Oregon grape is a small shrub that grows in North America. The root has been used ease swelling in skin problems such as psoriasis and eczema. Oregon grape can be applied as an ointment or cream. The root has also been used ease digestion and can be made into a tea. Oregon grape can be taken by mouth as a pill, powder, or extract.
There are no advised doses for Oregon grape.
What Research Shows
May Not Be Effective
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It may be safe to take Oregon grape orally in small doses and to use it on the skin for a short time, but rash and a burning sensation are possible. Women who are pregnant or breastfeeding and children should not use Oregon grape. Not enough studies have been done to say whether it is safe to use for a long period.
Talk to your doctor about any supplements or therapy you would like to use. Some can interfere with treatment or make conditions worse.
A. Atopic Dermatitis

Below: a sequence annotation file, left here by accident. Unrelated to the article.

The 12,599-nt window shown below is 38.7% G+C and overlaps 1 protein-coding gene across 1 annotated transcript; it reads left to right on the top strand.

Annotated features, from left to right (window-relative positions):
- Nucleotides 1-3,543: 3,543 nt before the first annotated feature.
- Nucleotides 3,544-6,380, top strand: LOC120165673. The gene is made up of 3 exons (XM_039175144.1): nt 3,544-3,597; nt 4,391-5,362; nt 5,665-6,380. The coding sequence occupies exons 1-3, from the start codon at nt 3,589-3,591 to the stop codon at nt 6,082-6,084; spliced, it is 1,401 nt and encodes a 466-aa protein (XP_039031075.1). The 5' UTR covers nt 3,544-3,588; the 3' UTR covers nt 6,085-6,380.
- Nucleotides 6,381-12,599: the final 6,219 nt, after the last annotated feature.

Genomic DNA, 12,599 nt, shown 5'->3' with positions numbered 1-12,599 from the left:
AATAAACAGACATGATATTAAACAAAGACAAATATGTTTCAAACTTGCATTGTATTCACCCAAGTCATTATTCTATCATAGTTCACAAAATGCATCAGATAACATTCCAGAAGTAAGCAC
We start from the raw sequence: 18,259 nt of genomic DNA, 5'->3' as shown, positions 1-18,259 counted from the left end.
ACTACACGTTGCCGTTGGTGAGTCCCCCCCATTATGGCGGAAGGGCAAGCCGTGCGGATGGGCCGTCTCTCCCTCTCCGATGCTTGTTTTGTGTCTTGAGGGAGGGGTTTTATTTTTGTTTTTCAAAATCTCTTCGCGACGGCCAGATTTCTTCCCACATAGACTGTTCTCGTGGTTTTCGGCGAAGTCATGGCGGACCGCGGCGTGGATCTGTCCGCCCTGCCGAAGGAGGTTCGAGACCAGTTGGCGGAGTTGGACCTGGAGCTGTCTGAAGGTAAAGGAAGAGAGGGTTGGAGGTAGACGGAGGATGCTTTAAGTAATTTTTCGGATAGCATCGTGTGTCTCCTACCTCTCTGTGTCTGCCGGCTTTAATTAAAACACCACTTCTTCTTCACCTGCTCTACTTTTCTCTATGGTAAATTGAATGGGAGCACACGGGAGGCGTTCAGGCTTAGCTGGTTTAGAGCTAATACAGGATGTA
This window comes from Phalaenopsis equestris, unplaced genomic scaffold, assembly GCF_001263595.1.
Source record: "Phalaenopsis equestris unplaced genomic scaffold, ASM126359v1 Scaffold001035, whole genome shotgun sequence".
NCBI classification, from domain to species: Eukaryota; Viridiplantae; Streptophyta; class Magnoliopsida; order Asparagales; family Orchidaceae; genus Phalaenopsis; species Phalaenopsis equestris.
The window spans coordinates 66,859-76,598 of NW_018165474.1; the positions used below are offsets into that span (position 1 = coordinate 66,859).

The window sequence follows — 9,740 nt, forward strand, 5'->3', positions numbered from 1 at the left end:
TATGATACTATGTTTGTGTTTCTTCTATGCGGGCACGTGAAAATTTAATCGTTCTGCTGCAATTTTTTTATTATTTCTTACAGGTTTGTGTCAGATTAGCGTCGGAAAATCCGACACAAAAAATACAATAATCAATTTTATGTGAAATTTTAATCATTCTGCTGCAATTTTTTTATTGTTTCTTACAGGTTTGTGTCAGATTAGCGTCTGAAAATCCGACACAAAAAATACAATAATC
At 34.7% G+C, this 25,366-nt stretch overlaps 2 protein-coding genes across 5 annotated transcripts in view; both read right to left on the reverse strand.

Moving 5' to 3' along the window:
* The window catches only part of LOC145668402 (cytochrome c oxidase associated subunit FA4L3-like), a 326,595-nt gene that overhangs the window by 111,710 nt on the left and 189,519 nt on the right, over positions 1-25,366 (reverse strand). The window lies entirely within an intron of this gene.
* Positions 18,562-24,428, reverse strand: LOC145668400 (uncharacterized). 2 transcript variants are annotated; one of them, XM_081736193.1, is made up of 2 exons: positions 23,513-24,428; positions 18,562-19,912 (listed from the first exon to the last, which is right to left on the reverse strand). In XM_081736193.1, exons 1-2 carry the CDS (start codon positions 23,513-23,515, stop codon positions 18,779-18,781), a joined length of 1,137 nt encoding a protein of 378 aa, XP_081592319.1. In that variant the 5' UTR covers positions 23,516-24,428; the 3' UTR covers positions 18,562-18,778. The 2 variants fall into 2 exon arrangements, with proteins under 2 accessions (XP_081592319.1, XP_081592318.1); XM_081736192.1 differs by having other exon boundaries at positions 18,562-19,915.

A1. Klövekorn W, Tepe A, et al. A randomized, double-blind, vehicle-controlled, half-side comparison with a herbal ointment containing Mahonia aquifolium, Viola tricolor and Centella asiatica for the treatment of mild-to-moderate atopic dermatitis. Int J Clin Pharmacol Ther. 2007 Nov;45(11):583-591.
B1. Gulliver WP, Donsky HJ. A report on three recent clinical trials using Mahonia aquifolium 10% topical cream and a review of the worldwide clinical experience with Mahonia aquifolium for the treatment of plaque psoriasis. Am J Ther. 2005 Sep-Oct;12(5):398-406.
B2. Bernstein S, Donsky H, et al. Treatment of mild to moderate psoriasis with Reliéva, a Mahonia aquifolium extract—a double-blind, placebo-controlled study. Am J Ther. 2006;13(2):121-126.
B3. Reuter J, Merfort I, et al. Botanicals in dermatology: an evidence-based review. Am J Clin Dermatol. 2010;11(4):247-267.
B4. Farahnik B, Sharma D, et al. Topical Botanical Agents for the Treatment of Psoriasis: A Systematic Review. Am J Clin Dermatol. 2017 Aug;18(4):451-468.
Last reviewed February 2020 by EBSCO NAT Review Board Eric Hurwitz, DC
Last Updated: 6/17/2020
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